There’s a very interesting discussion of this topic on Radio National’s Life Matters today (Talkback: young people and privacy). Among the subjects discussed are Digital Reputation, Normalisation, Social Currency, and Covert Bullying.

The Socially Networked Classroom

March 25, 2010

Just had email notification of this Classroom 2.0 event:

‘Web sites like Facebook and Twitter have transformed the way young people interact and communicate. With appropriate guidelines, students’ social networking skills can be harnessed to develop new literacies and deepen teaching and learning in the 21st century.

‘The Socially Networked Classroom demonstrates how pioneering teachers have successfully integrated screen-based literacies into their instruction. This book includes:

  • Real-world activities and lesson examples with assignment sheets, assessments, and rubrics
  • Ideas on fostering collaborative learning using blogs, wikis, nings, and other interactive media
  • Tips on Internet safety, blogging etiquette, protected blogging sites, and more
  • Blog entries from classroom teachers
  • ‘With this accessible guide for Grades 5–12, teachers of all levels of technological expertise can help students develop the new literacies necessary to succeed in a digital world.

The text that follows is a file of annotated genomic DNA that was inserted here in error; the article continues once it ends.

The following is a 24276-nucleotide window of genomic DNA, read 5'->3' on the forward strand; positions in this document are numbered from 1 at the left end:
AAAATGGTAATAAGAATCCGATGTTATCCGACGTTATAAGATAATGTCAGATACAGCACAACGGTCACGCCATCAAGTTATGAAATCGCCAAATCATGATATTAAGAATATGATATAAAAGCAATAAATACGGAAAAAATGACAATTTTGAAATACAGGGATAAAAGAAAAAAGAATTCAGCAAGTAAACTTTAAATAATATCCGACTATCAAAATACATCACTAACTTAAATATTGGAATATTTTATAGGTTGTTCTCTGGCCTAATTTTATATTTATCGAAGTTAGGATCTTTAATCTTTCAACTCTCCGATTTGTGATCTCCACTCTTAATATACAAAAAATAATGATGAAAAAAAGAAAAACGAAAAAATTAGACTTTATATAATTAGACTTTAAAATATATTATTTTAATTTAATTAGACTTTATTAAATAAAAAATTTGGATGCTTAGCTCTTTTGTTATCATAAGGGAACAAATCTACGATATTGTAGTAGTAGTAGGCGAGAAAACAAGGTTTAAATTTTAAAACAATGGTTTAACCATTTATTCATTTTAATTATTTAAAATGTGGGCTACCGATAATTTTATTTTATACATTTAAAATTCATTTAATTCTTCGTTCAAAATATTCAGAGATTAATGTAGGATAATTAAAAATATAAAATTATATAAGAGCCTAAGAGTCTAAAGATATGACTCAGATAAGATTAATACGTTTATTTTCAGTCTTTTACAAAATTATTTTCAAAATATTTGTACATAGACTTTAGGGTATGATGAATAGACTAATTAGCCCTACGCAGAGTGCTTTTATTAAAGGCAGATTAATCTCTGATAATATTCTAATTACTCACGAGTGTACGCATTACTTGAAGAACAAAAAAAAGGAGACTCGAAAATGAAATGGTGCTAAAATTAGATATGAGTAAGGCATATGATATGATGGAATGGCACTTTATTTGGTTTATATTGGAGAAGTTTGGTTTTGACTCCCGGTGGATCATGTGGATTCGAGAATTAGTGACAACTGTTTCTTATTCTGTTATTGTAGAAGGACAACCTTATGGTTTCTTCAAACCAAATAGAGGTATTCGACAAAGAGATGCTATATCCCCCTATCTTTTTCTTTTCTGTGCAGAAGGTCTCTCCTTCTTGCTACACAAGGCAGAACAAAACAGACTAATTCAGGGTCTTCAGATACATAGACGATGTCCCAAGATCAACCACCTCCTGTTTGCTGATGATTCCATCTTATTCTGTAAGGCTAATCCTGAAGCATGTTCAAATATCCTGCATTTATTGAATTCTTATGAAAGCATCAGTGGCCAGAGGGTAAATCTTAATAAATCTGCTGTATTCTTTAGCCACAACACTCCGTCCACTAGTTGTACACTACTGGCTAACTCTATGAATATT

‘William Kist is an associate professor at Kent State University, where he teaches literacy methods courses for pre-service teachers in the area of English Education in the Adolescence to Young Adult Education Program. He also teaches graduate students in the Master of Arts in Teaching (M.A.T.) program and in Curriculum & Instruction.

    ‘He has been a middle school and high school language arts teacher for the Akron Public Schools (teaching at, among other schools, his alma mater, Firestone High School); a language arts and social studies curriculum coordinator for the Medina County Schools’ Educational Service Center and theHudson City Schools; and a consultant and trainer for school districts across the United States, both independently and as a consultant for the National Council of Teachers of English.’

    Here’s the book: